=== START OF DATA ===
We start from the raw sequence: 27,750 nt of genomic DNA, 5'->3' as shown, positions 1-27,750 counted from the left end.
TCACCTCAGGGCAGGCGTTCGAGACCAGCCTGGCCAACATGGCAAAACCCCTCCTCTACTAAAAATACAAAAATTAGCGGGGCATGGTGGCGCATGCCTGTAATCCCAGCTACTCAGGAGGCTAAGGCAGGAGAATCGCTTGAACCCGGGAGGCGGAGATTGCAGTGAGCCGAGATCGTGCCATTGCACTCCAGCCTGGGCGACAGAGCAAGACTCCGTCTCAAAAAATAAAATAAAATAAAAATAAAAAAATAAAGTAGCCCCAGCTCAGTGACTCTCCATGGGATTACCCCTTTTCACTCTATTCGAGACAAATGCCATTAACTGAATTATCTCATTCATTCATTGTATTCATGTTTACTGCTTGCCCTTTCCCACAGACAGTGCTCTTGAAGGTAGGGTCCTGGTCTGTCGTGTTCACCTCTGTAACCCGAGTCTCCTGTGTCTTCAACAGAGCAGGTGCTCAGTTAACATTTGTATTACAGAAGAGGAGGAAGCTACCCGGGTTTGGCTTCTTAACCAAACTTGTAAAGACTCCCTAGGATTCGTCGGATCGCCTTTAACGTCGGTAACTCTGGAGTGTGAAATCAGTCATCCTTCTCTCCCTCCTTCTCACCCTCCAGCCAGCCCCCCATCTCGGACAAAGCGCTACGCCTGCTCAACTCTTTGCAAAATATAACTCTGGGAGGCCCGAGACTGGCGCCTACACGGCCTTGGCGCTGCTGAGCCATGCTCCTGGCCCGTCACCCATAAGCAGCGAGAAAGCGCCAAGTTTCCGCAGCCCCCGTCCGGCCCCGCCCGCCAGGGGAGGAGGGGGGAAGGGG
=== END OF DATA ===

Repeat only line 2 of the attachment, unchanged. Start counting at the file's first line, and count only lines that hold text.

TCACCTCAGGGCAGGCGTTCGAGACCAGCCTGGCCAACATGGCAAAACCCCTCCTCTACTAAAAATACAAAAATTAGCGGGGCATGGTGGCGCATGCCTGTAATCCCAGCTACTCAGGAGGCTAAGGCAGGAGAATCGCTTGAACCCGGGAGGCGGAGATTGCAGTGAGCCGAGATCGTGCCATTGCACTCCAGCCTGGGCGACAGAGCAAGACTCCGTCTCAAAAAATAAAATAAAATAAAAATAAAAAAATAAAGTAGCCCCAGCTCAGTGACTCTCCATGGGATTACCCCTTTTCACTCTATTCGAGACAAATGCCATTAACTGAATTATCTCATTCATTCATTGTATTCATGTTTACTGCTTGCCCTTTCCCACAGACAGTGCTCTTGAAGGTAGGGTCCTGGTCTGTCGTGTTCACCTCTGTAACCCGAGTCTCCTGTGTCTTCAACAGAGCAGGTGCTCAGTTAACATTTGTATTACAGAAGAGGAGGAAGCTACCCGGGTTTGGCTTCTTAACCAAACTTGTAAAGACTCCCTAGGATTCGTCGGATCGCCTTTAACGTCGGTAACTCTGGAGTGTGAAATCAGTCATCCTTCTCTCCCTCCTTCTCACCCTCCAGCCAGCCCCCCATCTCGGACAAAGCGCTACGCCTGCTCAACTCTTTGCAAAATATAACTCTGGGAGGCCCGAGACTGGCGCCTACACGGCCTTGGCGCTGCTGAGCCATGCTCCTGGCCCGTCACCCATAAGCAGCGAGAAAGCGCCAAGTTTCCGCAGCCCCCGTCCGGCCCCGCCCGCCAGGGGAGGAGGGGGGAAGGGG